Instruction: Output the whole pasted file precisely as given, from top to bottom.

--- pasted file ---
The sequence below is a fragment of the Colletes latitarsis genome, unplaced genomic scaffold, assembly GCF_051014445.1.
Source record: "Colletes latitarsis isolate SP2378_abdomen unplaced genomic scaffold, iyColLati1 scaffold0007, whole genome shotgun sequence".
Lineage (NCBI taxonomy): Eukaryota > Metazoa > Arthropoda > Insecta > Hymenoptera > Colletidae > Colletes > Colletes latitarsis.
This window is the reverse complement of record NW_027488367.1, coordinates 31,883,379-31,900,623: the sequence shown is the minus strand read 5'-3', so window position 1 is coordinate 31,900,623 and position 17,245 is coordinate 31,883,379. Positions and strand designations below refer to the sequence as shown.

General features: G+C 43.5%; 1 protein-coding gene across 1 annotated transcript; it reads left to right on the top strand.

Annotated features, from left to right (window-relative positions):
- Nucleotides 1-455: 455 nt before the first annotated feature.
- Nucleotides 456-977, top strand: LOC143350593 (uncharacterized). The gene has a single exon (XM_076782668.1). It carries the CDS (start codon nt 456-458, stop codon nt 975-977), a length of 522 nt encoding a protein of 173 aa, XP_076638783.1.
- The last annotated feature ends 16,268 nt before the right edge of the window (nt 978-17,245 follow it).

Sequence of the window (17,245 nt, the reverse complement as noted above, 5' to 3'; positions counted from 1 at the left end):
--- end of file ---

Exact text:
The sequence below is a fragment of the Colletes latitarsis genome, unplaced genomic scaffold, assembly GCF_051014445.1.
Source record: "Colletes latitarsis isolate SP2378_abdomen unplaced genomic scaffold, iyColLati1 scaffold0007, whole genome shotgun sequence".
Lineage (NCBI taxonomy): Eukaryota > Metazoa > Arthropoda > Insecta > Hymenoptera > Colletidae > Colletes > Colletes latitarsis.
This window is the reverse complement of record NW_027488367.1, coordinates 31,883,379-31,900,623: the sequence shown is the minus strand read 5'-3', so window position 1 is coordinate 31,900,623 and position 17,245 is coordinate 31,883,379. Positions and strand designations below refer to the sequence as shown.

General features: G+C 43.5%; 1 protein-coding gene across 1 annotated transcript; it reads left to right on the top strand.

Annotated features, from left to right (window-relative positions):
- Nucleotides 1-455: 455 nt before the first annotated feature.
- Nucleotides 456-977, top strand: LOC143350593 (uncharacterized). The gene has a single exon (XM_076782668.1). It carries the CDS (start codon nt 456-458, stop codon nt 975-977), a length of 522 nt encoding a protein of 173 aa, XP_076638783.1.
- The last annotated feature ends 16,268 nt before the right edge of the window (nt 978-17,245 follow it).

Sequence of the window (17,245 nt, the reverse complement as noted above, 5' to 3'; positions counted from 1 at the left end):